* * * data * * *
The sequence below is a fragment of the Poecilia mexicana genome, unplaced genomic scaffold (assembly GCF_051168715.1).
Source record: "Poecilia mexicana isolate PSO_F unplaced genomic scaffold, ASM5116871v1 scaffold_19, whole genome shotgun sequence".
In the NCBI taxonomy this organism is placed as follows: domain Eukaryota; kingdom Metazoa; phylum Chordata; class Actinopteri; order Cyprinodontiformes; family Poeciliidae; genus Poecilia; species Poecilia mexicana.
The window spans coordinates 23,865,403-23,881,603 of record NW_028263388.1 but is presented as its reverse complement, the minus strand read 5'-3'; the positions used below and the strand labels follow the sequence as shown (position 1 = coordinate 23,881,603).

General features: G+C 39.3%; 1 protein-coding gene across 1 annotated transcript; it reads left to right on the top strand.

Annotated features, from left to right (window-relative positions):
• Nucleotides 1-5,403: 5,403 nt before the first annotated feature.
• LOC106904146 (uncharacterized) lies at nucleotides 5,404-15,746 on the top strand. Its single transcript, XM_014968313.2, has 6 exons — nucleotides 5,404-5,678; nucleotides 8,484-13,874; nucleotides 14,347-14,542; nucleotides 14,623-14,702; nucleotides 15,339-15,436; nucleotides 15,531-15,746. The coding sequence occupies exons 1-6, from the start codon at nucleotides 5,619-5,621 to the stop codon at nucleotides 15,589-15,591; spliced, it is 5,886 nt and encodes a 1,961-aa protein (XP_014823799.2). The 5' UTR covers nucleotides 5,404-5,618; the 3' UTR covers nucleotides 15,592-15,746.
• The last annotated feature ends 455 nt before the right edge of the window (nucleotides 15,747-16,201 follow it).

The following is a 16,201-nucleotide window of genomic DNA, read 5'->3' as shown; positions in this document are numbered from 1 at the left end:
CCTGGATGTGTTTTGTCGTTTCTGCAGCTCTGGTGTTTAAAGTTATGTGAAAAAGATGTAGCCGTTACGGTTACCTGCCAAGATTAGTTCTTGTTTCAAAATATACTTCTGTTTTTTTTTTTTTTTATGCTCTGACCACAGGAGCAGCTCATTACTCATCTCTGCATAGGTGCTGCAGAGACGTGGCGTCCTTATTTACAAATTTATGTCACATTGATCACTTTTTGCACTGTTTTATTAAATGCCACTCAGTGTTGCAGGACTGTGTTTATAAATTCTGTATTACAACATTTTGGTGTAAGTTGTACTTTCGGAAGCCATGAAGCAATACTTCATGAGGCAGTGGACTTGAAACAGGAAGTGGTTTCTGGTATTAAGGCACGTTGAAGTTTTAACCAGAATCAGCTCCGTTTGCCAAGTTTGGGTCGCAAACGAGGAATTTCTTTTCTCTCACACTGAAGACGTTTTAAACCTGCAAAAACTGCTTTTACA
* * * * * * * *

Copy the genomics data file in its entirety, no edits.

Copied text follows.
The sequence below is a fragment of the Poecilia mexicana genome, unplaced genomic scaffold (assembly GCF_051168715.1).
Source record: "Poecilia mexicana isolate PSO_F unplaced genomic scaffold, ASM5116871v1 scaffold_19, whole genome shotgun sequence".
In the NCBI taxonomy this organism is placed as follows: domain Eukaryota; kingdom Metazoa; phylum Chordata; class Actinopteri; order Cyprinodontiformes; family Poeciliidae; genus Poecilia; species Poecilia mexicana.
The window spans coordinates 23,865,403-23,881,603 of record NW_028263388.1 but is presented as its reverse complement, the minus strand read 5'-3'; the positions used below and the strand labels follow the sequence as shown (position 1 = coordinate 23,881,603).

General features: G+C 39.3%; 1 protein-coding gene across 1 annotated transcript; it reads left to right on the top strand.

Annotated features, from left to right (window-relative positions):
• Nucleotides 1-5,403: 5,403 nt before the first annotated feature.
• LOC106904146 (uncharacterized) lies at nucleotides 5,404-15,746 on the top strand. Its single transcript, XM_014968313.2, has 6 exons — nucleotides 5,404-5,678; nucleotides 8,484-13,874; nucleotides 14,347-14,542; nucleotides 14,623-14,702; nucleotides 15,339-15,436; nucleotides 15,531-15,746. The coding sequence occupies exons 1-6, from the start codon at nucleotides 5,619-5,621 to the stop codon at nucleotides 15,589-15,591; spliced, it is 5,886 nt and encodes a 1,961-aa protein (XP_014823799.2). The 5' UTR covers nucleotides 5,404-5,618; the 3' UTR covers nucleotides 15,592-15,746.
• The last annotated feature ends 455 nt before the right edge of the window (nucleotides 15,747-16,201 follow it).

The following is a 16,201-nucleotide window of genomic DNA, read 5'->3' as shown; positions in this document are numbered from 1 at the left end:
CCTGGATGTGTTTTGTCGTTTCTGCAGCTCTGGTGTTTAAAGTTATGTGAAAAAGATGTAGCCGTTACGGTTACCTGCCAAGATTAGTTCTTGTTTCAAAATATACTTCTGTTTTTTTTTTTTTTTATGCTCTGACCACAGGAGCAGCTCATTACTCATCTCTGCATAGGTGCTGCAGAGACGTGGCGTCCTTATTTACAAATTTATGTCACATTGATCACTTTTTGCACTGTTTTATTAAATGCCACTCAGTGTTGCAGGACTGTGTTTATAAATTCTGTATTACAACATTTTGGTGTAAGTTGTACTTTCGGAAGCCATGAAGCAATACTTCATGAGGCAGTGGACTTGAAACAGGAAGTGGTTTCTGGTATTAAGGCACGTTGAAGTTTTAACCAGAATCAGCTCCGTTTGCCAAGTTTGGGTCGCAAACGAGGAATTTCTTTTCTCTCACACTGAAGACGTTTTAAACCTGCAAAAACTGCTTTTACA